Words by VLB

You Don't Have to Suffer Twice

Lately, I’ve been thinking a lot about my thinking. In academic terms, this is called metacognition. But in my everyday life, it just feels like stress, doubt, insecurity, and anxiety. Not enjoying the present. Worrying. Overthinking.


I’ve noticed that in slower seasons of my life, I do more worrying and overthinking. As my two month long winter break wraps up, being "stuck in my own head" is almost an hourly occurrence. I’m thinking about the past and future as if my thoughts have more power than my actions.


A little while ago, I decided I'd like to stop living in my head and start living in the present. So, I took it to my journal to untangle what overthinking and worry feel like in my own life, and here's what I came up with:


Overthinking is reliving pain you’ve already experienced. Worry is mentally experiencing a pain that will probably never play out in real life.


I've heard it said that when you overthink or worry, you suffer twice: once by living through the experience, and again by ruminating on the experience. When we overthink, we drain our energy stressing over what's already been done. When we worry, we experience the emotional pain of something that hasn't happened.


When I read back what I wrote, I can say with confidence that overthinking and worry don't sound like positive, productive uses of my mental energy. So, I'm declaring now: I don’t want to live this way anymore. I don’t want to be scared of the quiet because of the thoughts that may come up. I don’t want to stay stuck in the past or try to predict the future in my head. I want to live in the present.


I feel most present when I'm exercising. When I’m working out, I must simply focus on what is right in front of me - one foot in front of the other, one more repetition…if I get lost in my head, I miss a movement. But, I don’t want exercise to be my sole solution to overthinking and worry, and I don’t think it has to be. I want to live my life concerned with what is right in front of me, not obsessing over a choice I made a week ago or worrying about something months down the line.


Recently I've experimented with ways to stop my overthinking/worry spirals and here's what I've found most effective:

  • Journaling literally everything on my mind (even incomplete sentences or the things I’d never want to say out loud).

  • Prayer (getting still and being honest with God).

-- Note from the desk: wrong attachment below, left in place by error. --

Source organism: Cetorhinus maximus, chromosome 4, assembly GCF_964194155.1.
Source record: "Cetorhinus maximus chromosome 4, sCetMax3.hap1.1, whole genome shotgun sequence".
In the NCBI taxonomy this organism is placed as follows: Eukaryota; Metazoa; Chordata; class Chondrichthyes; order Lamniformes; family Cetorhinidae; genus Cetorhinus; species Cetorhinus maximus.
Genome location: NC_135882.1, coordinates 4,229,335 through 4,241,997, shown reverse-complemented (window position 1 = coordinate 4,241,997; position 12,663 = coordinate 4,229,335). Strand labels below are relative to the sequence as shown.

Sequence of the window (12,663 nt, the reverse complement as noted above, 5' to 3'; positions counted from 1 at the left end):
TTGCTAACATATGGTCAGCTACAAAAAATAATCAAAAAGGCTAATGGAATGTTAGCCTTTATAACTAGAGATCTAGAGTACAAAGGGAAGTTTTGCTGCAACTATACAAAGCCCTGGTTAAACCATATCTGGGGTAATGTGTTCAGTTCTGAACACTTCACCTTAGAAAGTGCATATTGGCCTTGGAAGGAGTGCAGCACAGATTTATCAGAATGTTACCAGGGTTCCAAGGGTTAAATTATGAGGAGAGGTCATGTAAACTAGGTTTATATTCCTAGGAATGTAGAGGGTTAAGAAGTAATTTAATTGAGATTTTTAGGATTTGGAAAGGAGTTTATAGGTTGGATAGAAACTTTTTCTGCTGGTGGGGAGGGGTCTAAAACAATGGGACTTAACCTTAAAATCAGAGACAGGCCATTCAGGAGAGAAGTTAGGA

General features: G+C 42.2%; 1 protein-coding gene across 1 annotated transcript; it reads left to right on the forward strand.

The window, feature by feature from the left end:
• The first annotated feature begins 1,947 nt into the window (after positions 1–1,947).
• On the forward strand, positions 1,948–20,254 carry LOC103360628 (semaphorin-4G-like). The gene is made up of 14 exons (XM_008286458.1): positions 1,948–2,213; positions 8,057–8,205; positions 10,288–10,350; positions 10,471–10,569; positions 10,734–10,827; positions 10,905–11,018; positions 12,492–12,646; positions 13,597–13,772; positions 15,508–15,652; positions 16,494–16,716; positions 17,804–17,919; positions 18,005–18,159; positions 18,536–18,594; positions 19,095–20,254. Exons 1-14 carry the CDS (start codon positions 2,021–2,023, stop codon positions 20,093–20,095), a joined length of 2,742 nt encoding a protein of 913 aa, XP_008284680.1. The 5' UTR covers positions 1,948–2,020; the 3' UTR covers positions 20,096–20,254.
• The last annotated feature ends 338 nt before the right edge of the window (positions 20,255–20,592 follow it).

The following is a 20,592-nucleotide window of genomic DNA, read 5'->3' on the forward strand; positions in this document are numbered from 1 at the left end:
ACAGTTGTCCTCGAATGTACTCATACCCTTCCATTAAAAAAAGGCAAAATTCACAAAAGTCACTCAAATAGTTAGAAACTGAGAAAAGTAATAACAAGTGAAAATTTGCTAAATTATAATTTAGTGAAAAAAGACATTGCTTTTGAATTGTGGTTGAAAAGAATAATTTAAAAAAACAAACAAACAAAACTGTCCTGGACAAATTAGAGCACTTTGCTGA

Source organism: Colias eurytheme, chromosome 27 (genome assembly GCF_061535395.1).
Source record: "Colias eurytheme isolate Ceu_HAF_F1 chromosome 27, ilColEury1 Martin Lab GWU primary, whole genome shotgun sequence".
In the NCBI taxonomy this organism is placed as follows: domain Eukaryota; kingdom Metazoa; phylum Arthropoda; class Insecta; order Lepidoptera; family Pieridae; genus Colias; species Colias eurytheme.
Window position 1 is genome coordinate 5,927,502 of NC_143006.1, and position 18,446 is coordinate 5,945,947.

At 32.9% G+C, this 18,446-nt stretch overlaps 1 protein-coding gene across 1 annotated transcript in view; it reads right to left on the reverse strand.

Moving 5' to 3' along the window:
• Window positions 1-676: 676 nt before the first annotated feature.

• Positive distraction (like going outside, cleaning my space, or cooking a meal).

  • Gratitude (ask yourself how long of a gratitude list feels doable for you right now...and then add ten more items to your list).

These practices (journaling, prayer, positive distraction, and gratitude) don’t always stop my negative, fearful thoughts, but I've found them helpful as I try to live more peacefully in the present. I hope that this blog post helps you evaluate your own thought life and consider a plan of action for when you feel overthinking or worry looming.


Most importantly, I want you to know that everyone struggles with their thoughts (at least to some extent). You are not alone in your worrying, overthinking, doubting, stressing, and ruminating. Our brains like to convince us that we are the only ones struggling with negative thoughts, but this is simply not true. If you feel like your negative thoughts control you, please open up to a trusted listener in your life. I can almost guarantee they overthink or worry sometimes, too.


If you feel like your negative thoughts have a hold over you, I want to remind you today that it doesn't have to be this way. Thoughts do not have power until you decide them worthy of dwelling or acting on. Your mind does not have to distract you from the present any longer. Your brain does not get to steal your joy from here on out. Overthinking and worrying are not who you are.


I wrote this blog post for me as much as I wrote it for you. We're in this together. We don't have to suffer twice.

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